Off the Grid
Off The Grid had its last North Berkeley food truck gathering on Shattuck Avenue and Rose Street on Wednesday, Dec. 19

Off The Grid, the food truck fest that has been a fixture on Shattuck Avenue in Berkeley’s Gourmet Ghetto every Wednesday evening since June last year, had its last day in that location yesterday.

The city took the decision to stop hosting the market due to its impact on local brick and mortar businesses and property owners, and also because a reconfiguration of the space it used — at the intersection of Shattuck and Rose — is due to begin next year.

The sudden departure of the hugely popular street food gathering will come as a surprise to the estimated 1,500 people who make a beeline there every week to tuck into on-the-go edibles from the likes of Brass Knuckle, Fiveten Burger, Liba Falafel, and the CupKates Truck.

“Some businesses have taken a really big hit,” said Michael Caplan, Economic Development Manager for the City of Berkeley. “What was meant to be a special event became a competitive challenge for some existing brick and mortar stores.” Caplan said he had spoken to local restaurants who were losing $1,000 worth of business every Wednesday night. “One business owner said to me, ‘How would you feel if you saw your sales drop by a significant percentage on 50 days of the year?’,” he said.

Caplan said he had mixed feelings about the decision. “It’s a really cool thing, but the exciting food choices that Off The Grid brought in were also creating competitive pressure.”

Off The Grid organizer Matt Cohen said he had been told the reason for the cancellation was that the North Shattuck Association is planning to reconfigure the space used by Off The Grid, at the intersection of Shattuck Avenue and Rose Street, and therefore opted to not renew the mobile food gathering’s permit for 2013.

Cohen said work on the reconfiguration — which calls for more parking spaces and “parklets” (outlined in the the North Shattuck Pedestrian Improvements plan) — would have compromised the site. “The size of the space available after the reconfiguration is uncertain, and the city was reluctant to issue a short-term use permit.”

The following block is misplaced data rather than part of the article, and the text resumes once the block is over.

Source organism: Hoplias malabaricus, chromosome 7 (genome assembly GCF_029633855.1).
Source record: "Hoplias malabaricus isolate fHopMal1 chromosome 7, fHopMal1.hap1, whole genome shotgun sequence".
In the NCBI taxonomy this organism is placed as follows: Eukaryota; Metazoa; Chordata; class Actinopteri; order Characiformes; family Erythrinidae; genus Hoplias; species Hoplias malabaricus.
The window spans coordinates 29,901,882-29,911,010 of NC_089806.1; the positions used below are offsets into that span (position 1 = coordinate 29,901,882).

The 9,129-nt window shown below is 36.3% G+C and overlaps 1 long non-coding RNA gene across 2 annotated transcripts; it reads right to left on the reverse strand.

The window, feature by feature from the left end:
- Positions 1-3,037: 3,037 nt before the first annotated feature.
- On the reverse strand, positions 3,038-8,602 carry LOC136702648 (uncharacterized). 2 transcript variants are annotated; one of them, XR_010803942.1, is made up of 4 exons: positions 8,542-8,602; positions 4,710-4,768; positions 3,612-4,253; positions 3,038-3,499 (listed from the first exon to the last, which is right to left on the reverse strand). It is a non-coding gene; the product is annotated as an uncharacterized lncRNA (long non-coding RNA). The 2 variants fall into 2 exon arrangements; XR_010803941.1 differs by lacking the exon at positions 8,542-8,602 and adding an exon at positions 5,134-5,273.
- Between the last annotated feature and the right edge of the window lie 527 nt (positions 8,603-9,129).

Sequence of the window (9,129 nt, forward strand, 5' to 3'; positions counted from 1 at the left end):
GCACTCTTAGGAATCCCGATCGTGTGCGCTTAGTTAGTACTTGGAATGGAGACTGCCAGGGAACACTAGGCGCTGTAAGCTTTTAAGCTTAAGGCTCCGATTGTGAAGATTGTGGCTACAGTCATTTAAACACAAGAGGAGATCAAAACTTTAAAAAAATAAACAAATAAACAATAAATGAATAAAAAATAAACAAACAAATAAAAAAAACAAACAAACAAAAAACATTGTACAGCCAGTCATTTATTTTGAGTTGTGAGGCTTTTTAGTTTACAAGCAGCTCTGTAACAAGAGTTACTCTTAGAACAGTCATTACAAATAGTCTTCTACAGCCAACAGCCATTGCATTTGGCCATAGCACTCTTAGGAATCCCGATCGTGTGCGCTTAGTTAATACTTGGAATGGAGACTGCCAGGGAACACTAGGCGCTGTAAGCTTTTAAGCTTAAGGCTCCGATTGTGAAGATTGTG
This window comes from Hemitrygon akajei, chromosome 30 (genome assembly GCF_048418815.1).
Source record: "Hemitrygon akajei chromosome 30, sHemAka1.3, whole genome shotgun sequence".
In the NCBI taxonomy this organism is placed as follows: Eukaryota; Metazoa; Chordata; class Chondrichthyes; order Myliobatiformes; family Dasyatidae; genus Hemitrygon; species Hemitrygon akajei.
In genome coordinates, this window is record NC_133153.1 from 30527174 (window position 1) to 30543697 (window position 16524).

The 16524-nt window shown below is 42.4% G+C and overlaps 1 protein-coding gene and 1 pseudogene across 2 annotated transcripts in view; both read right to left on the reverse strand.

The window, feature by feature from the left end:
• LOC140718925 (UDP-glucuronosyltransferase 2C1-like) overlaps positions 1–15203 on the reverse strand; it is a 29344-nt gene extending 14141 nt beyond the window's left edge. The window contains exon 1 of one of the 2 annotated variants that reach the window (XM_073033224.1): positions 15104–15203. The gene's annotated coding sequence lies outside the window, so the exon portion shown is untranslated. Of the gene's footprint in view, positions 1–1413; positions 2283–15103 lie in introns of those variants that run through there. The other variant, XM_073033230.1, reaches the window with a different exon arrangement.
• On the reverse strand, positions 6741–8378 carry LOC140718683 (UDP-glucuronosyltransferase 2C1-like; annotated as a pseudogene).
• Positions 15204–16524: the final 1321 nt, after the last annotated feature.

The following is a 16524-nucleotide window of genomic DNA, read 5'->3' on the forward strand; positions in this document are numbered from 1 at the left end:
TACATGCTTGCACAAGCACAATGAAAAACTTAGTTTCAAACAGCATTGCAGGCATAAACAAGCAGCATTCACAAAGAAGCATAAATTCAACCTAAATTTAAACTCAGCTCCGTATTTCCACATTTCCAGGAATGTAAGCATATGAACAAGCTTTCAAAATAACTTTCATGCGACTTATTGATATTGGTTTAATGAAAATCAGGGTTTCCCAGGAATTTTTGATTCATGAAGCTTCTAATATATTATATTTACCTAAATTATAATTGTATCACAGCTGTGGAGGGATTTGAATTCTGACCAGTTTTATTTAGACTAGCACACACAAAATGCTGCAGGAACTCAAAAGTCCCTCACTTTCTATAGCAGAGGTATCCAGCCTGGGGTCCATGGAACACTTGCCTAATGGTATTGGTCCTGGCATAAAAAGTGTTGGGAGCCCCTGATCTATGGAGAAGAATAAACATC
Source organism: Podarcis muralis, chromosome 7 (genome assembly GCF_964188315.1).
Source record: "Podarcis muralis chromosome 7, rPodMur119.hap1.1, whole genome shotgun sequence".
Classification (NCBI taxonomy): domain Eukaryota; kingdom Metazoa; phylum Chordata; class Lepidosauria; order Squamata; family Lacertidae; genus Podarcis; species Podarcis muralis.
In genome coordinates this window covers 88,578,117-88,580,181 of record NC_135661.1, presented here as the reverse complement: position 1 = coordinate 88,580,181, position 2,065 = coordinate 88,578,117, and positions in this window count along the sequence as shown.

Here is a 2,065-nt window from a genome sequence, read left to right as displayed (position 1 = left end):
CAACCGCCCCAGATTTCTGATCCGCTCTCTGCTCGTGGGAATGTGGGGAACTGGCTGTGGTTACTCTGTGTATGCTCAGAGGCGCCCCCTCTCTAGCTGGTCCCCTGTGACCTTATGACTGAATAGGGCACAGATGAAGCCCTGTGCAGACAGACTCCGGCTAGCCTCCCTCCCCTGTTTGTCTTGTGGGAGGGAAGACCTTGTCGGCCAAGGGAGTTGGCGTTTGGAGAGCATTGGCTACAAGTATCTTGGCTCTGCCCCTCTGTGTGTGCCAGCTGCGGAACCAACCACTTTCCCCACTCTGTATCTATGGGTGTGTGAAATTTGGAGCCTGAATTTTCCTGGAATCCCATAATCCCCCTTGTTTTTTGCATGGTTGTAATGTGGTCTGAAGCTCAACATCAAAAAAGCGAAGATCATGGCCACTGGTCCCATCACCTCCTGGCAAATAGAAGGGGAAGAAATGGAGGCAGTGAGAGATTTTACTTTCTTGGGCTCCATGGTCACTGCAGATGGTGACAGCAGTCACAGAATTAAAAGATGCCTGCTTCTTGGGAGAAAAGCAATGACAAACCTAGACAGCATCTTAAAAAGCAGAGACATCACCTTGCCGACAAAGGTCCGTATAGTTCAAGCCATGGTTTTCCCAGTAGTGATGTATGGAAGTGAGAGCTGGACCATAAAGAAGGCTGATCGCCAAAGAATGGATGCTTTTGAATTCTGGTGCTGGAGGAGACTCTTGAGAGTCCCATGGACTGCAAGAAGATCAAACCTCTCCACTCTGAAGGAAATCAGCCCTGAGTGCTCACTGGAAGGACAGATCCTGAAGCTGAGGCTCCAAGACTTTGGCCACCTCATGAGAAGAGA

Cohen was told an annual permit would not be forthcoming two and half weeks ago and said he is sorry OTG could not have alerted its customers sooner. “We would have liked to have given more notice,” he said.

Heather Hensley, Executive Director of the North Shattuck Association, said the owners of the building at 1400 Shattuck had wanted OTG to leave for some time. “They are fairly upset at having the entrance to their businesses blocked twice a week,” she said. (There’s a weekly farmer’s market on the site, as well. The building is home to Lo Coco’s restaurant, Maru hair salon, and a chiropractic center among many others.)

“We decided to take a hiatus while we do the reconfiguration which should allow us more flexibility. Hopefully this will take the pressure off,” she said. The nonprofit farmers market which holds a weekly market in the same space every Thursday will stay for now, Hensley said. She added that it had been a hard decision to not reissue the annual permit. “Off The Grid has been very professional and good to work with. This is through no fault of theirs.”

The Shattuck market has been a winner for Off The Grid and the food trucks that made their weekly stop there. Cohen said it easily brought at least 1,500 people to the neighborhood every week, usually more. “It was very successful in bringing in a different demographic,” he said.

But he acknowledges there have been detractors whose main complaint has been the market’s effect on parking. “That more than anything has been an issue, and I’m very sensitive to that,” he said, adding that parking in the Gourmet Ghetto had always been problematic.

Off The Grid opened a second Berkeley location on Haste at Telegraph Avenue in July of this year which, Cohen said, was doing “steady” business. While the North Berkeley market has focused on interesting, chef-leaning food in keeping with the neighborhood, Telegraph has been a magnet for students seeking value-driven dishes, he said.

Cohen is intent on finding a new space in North Berkeley, but whether the city is as open to the idea is another matter. “We are looking for an alternative location and the city is helping us with that,” he said. (He also urged Berkeleyside readers with ideas of possible spots to email them to

Hensley said Off The Grid might potentially be able to return to the same area on a monthly basis. Caplan said the food truck market was invited in as a way to help boost the North Shattuck district’s identity and he could see applying that goal to another area of Berkeley. He said he could also envisage food truck markets operating on a special event basis.

Off The Grid makes its debut on Telegraph Avenue (07.13.12)
Off The Grid food truck fest to launch on Telegraph Avenue [06.22.12]
Local food names sign up for Off The Grid truck in Berkeley [10.19.11]
Crowds turn out for Berkeley’s inaugural Off The Grid [06.02.11]
Off The Grid to launch street food event in Berkeley [05.17.11]
Why does the street food scene bypass Berkeley? [10.18.10]

A small correction was made to a comment by Michael Caplan after publication of this story to reflect a mistake in quoting him made by the reporter.

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Tracey Taylor is co-founder of Berkeleyside and co-founder and editorial director of Cityside, the nonprofit parent to Berkeleyside and The Oaklandside. Before launching Berkeleyside, Tracey wrote for...